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Protease inhibitors make splash in AIDS care (7/30/97)

Seventeen years into the war on AIDS, drug therapy has advanced to the point that it is holding the AIDS virus in check - at least in some prisoners of the war.

Physicians are mounting a major offensive on the disease thanks to new drugs called protease (pro-tee-ace) inhibitors. These therapeutics are being used in combination with the older generation of anti-AIDS drugs, such as AZT, to produce promising results in many patients.

"Clearly protease inhibitors are the most potent anti-HIV drugs we've had," said Jean Smith, MD, associate professor of medicine at The University of Texas Health Science Center at San Antonio and staff physician at University Hospital and Audie L. Murphy Memorial Veterans Hospital. "They've had a tremendous impact. Some people who could expect a limited life span just a few years ago are now readjusting and even thinking about saving for retirement."

Infection with the human immunodeficiency virus (HIV) leads to the condition AIDS, short for acquired immune deficiency syndrome. At least 750,000 people were infected with HIV in North America at the end of 1996, according to United Nations estimates.

Today's combination therapy strategies were prompted by experiences with patient outcomes and development of new drugs to fight HIV.

"Many investigators have found that the best results are attained with at least a three-drug combination," Dr. Smith said. For most patients, she said, one protease inhibitor is recommended along with two ''reverse transcriptase inhibitors" (such as AZT). The different groups of drugs short-circuit the HIV infection at different steps in its replication.

A virus grows by infecting a cell and using that cell's machinery to re-copy itself (or replicate). When the copies are mature in their formation, they break out to infect other cells. "Protease inhibitors block maturation of HIV so that once it leaves a cell it is unable to infect new cells and repeat the cycle," said Jane Appleby, MD, assistant professor of medicine at the Health Science Center, staff physician at University and Audie L. Murphy hospitals, and medical director of the San Antonio AIDS Foundation.

Protease is an enzyme that constructs a coating needed for the virus to survive outside the cell, Dr. Appleby explained. Without this coating, HIV cannot assume its adult, virulent form.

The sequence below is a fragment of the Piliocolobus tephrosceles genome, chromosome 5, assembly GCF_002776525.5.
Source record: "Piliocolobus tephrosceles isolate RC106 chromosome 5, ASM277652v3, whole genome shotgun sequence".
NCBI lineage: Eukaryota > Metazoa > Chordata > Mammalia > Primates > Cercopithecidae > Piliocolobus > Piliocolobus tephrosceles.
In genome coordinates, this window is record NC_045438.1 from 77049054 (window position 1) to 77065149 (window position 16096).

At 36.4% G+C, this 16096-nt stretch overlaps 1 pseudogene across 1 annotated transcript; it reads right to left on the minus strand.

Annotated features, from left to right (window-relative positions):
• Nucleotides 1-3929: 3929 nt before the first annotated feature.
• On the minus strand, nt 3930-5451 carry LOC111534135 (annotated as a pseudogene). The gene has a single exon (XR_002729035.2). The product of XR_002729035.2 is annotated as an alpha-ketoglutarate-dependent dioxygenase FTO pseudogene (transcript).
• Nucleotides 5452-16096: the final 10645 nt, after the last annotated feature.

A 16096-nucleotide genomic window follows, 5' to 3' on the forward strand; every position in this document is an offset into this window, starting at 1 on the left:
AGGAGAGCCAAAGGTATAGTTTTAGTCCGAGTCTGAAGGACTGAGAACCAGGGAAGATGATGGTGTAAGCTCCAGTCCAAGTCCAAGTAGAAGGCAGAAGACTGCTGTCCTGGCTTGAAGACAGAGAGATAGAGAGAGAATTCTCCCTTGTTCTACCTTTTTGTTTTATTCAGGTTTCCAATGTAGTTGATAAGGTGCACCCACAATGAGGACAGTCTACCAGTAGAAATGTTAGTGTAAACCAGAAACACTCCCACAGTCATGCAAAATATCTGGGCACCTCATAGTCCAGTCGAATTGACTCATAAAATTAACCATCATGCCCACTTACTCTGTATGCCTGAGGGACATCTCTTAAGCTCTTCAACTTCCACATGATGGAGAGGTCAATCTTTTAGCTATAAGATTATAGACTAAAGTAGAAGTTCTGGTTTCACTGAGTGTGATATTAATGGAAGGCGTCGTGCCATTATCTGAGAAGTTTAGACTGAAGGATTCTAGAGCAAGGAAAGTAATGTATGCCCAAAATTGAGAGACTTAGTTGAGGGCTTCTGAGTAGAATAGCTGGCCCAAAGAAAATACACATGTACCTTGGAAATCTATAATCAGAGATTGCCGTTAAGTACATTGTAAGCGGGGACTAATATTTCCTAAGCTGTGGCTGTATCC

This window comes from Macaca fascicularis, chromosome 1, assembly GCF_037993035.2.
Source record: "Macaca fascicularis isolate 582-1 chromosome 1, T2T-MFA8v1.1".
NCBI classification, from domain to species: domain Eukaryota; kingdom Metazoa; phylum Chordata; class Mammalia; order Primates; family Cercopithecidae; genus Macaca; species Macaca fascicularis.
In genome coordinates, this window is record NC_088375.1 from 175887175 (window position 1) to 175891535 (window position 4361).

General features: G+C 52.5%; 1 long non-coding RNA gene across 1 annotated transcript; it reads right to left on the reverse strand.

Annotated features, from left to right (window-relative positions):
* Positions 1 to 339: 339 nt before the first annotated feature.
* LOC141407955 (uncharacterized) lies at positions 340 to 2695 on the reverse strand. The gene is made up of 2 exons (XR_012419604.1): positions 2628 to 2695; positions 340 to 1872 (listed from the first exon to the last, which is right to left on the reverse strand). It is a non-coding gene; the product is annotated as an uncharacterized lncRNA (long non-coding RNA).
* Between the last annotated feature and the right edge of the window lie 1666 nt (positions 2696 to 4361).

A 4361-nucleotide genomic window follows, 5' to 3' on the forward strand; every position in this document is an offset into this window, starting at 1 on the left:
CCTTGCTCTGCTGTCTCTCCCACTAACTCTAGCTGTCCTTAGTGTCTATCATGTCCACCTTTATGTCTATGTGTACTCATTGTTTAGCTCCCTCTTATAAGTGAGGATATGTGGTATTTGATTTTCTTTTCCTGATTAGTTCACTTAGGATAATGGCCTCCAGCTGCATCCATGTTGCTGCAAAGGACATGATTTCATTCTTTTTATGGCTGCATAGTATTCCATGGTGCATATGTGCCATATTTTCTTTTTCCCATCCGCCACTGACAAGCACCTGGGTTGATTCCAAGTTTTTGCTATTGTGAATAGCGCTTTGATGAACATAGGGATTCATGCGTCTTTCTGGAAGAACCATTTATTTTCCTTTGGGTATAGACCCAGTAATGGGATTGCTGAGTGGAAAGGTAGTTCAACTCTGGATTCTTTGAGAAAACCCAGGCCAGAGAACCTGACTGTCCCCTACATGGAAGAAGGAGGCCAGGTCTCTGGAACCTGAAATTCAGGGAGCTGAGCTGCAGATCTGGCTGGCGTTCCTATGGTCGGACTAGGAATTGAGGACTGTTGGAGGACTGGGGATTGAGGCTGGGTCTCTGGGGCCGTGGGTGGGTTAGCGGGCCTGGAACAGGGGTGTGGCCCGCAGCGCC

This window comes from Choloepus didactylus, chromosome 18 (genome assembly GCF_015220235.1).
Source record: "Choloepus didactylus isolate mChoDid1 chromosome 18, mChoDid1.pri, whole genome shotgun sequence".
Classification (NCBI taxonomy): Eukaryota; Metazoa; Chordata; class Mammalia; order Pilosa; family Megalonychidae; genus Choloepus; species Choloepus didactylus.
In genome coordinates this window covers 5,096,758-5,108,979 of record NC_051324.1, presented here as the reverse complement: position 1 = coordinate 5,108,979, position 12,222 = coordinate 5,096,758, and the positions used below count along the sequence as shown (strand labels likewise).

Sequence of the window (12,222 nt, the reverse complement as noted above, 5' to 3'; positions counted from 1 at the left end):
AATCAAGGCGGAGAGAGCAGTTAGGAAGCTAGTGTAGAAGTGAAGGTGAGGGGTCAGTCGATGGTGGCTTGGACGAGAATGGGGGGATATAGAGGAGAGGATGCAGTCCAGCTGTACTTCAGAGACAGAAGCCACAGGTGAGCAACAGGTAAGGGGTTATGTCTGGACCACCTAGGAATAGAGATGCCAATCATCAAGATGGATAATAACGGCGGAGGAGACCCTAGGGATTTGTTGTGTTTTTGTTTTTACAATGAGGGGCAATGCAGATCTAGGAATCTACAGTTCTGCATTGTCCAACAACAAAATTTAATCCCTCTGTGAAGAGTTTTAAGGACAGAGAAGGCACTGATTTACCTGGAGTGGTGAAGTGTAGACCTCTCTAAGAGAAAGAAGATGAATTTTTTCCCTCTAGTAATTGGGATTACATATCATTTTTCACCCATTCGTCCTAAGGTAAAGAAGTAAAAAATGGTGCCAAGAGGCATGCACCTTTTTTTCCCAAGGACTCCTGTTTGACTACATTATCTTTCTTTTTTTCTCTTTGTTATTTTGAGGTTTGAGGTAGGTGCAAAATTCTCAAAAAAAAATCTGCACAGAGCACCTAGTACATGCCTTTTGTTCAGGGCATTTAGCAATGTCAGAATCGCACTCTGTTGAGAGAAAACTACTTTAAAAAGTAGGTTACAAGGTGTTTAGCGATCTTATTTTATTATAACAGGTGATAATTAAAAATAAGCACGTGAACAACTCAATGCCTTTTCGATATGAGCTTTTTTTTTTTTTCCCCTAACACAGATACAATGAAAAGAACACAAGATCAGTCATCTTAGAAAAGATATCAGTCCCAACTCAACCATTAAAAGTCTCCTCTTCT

Unfortunately, the virus is a resilient adversary. In some patients, the protection offered by drugs is short-lived as the virus adapts and becomes resistant to intervention. "Ideally, you'd like to have all three of the drugs you're giving the patient be ones he has not taken before," Dr. Smith said.

Side effects depend on the medication taken. The drug Saquinivir, for example, is the least potent protease inhibitor and the easiest for patients to tolerate, Dr. Appleby said. Taken three times every eight hours, this oral medicine may cause loose stools and abdominal cramping.

Ritonivir is a very strong protease inhibitor that may interact unfavorably with other medications, giving people a tingling feeling around the mouth, a metallic taste in the mouth, nausea, vomiting and other effects. Patients take six Ritonivirs every 12 hours.

"Another major side effect is cost," Dr. Appleby said. "These drugs are very expensive. For example, estimates are $14 to $22 day for Ritonivir and $13 to $19 a day for Saquinivir."

What percentage of AIDS patients will respond to this therapy? ''Studies show it's about 90 percent, if the patients haven't been treated at all previously or have been treated for a short time with only AZT," Dr. Smith said. "Other patients who have been extensively treated with AZT and similar drugs may not have as high a chance of response to protease inhibitors."

Other powerful HIV medicines are expected in the near future. That, combined with the ability to more sensitively measure viral particles in blood plasma, should result in greater management of patients' immune systems.

Contact: Will Sansom (210) 567-2570